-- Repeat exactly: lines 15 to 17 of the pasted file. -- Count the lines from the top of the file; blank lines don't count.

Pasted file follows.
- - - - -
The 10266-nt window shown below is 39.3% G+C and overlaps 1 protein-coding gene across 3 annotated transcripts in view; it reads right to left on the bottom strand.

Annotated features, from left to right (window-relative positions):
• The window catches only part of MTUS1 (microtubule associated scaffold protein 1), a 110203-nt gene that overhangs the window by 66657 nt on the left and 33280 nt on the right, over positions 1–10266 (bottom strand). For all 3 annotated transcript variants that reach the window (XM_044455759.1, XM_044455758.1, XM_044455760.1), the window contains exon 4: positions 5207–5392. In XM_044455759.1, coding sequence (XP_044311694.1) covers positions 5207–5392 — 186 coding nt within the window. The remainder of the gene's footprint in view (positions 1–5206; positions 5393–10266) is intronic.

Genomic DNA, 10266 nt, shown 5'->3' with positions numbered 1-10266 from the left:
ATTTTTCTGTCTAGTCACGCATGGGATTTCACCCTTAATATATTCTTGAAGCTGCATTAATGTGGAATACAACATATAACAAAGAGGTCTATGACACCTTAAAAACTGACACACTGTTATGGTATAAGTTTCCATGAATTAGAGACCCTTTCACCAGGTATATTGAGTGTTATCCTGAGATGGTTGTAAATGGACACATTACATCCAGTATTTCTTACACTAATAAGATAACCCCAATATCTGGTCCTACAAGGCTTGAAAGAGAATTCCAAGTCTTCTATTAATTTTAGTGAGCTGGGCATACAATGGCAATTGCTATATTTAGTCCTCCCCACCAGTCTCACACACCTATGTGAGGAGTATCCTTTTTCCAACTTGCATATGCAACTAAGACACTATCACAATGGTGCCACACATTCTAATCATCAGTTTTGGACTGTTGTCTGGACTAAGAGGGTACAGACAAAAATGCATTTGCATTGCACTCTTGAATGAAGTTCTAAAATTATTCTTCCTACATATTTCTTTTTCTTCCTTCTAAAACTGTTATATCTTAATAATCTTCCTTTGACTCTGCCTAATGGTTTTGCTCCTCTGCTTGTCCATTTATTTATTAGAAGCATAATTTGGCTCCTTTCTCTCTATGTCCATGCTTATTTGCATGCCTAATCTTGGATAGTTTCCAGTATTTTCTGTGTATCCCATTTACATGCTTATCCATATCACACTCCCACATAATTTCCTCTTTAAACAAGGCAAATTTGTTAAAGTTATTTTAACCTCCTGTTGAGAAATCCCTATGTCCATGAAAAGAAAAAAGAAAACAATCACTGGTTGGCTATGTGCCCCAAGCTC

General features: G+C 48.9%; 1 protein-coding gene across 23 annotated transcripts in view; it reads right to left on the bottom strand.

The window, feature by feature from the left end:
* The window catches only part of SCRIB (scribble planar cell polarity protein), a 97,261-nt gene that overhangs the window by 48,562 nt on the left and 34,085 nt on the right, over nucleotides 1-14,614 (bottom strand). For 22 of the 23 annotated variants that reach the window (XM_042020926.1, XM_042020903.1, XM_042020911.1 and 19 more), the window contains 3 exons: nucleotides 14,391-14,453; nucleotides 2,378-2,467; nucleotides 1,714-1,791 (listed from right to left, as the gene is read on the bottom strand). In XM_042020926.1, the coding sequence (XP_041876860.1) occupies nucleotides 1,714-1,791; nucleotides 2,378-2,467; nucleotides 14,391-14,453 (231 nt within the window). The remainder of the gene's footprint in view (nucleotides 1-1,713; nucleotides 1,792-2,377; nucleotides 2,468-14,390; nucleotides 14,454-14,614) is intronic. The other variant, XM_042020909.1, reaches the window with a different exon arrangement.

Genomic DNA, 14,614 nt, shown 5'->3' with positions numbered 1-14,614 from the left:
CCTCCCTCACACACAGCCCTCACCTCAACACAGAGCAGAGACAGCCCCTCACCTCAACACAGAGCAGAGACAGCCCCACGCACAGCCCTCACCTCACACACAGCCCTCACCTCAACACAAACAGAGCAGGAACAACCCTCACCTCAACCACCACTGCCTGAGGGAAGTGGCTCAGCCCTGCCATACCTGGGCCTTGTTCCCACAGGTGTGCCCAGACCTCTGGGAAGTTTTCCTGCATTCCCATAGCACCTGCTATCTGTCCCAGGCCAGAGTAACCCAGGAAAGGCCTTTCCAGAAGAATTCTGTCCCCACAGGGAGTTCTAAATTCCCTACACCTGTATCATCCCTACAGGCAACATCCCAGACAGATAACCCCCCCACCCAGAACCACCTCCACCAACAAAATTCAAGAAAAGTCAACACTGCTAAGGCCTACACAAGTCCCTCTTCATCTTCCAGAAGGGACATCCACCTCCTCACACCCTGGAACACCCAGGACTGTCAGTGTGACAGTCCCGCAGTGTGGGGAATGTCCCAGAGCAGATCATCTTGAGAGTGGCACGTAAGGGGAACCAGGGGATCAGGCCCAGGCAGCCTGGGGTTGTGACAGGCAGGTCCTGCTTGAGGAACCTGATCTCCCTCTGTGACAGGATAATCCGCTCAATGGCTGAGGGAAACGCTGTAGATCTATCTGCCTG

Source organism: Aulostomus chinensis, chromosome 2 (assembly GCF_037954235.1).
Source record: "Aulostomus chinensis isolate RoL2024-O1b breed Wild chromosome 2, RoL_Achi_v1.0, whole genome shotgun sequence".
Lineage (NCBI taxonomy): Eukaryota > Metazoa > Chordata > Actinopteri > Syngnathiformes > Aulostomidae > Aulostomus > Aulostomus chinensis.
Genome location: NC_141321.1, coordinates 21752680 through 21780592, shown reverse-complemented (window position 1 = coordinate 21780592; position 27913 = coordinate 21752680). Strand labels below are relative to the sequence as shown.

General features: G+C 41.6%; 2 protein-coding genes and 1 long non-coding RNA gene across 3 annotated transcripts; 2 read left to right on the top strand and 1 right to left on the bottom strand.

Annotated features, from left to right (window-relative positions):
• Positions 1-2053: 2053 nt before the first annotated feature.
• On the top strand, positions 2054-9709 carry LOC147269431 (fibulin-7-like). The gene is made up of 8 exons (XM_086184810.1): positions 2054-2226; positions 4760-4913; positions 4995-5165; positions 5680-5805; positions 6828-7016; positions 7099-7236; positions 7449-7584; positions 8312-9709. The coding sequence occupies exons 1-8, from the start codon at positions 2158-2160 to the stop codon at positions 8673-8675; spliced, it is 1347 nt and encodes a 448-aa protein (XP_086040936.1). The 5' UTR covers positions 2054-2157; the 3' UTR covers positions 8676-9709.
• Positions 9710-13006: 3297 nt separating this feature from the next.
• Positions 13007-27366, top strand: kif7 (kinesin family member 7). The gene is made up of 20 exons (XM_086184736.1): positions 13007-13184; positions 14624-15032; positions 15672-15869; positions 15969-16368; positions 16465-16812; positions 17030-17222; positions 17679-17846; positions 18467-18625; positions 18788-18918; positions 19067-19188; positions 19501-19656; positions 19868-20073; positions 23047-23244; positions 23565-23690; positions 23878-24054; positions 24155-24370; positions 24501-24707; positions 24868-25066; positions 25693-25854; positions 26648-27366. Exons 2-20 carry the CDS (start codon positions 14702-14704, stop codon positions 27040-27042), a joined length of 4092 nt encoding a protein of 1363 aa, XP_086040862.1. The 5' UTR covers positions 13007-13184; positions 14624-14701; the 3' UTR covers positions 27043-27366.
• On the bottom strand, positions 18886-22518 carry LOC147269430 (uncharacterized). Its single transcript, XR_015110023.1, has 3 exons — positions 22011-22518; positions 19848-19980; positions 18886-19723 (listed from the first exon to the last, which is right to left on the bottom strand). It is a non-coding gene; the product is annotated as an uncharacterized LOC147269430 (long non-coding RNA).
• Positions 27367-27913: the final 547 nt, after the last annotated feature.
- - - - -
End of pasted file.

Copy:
General features: G+C 41.6%; 2 protein-coding genes and 1 long non-coding RNA gene across 3 annotated transcripts; 2 read left to right on the top strand and 1 right to left on the bottom strand.

Annotated features, from left to right (window-relative positions):
• Positions 1-2053: 2053 nt before the first annotated feature.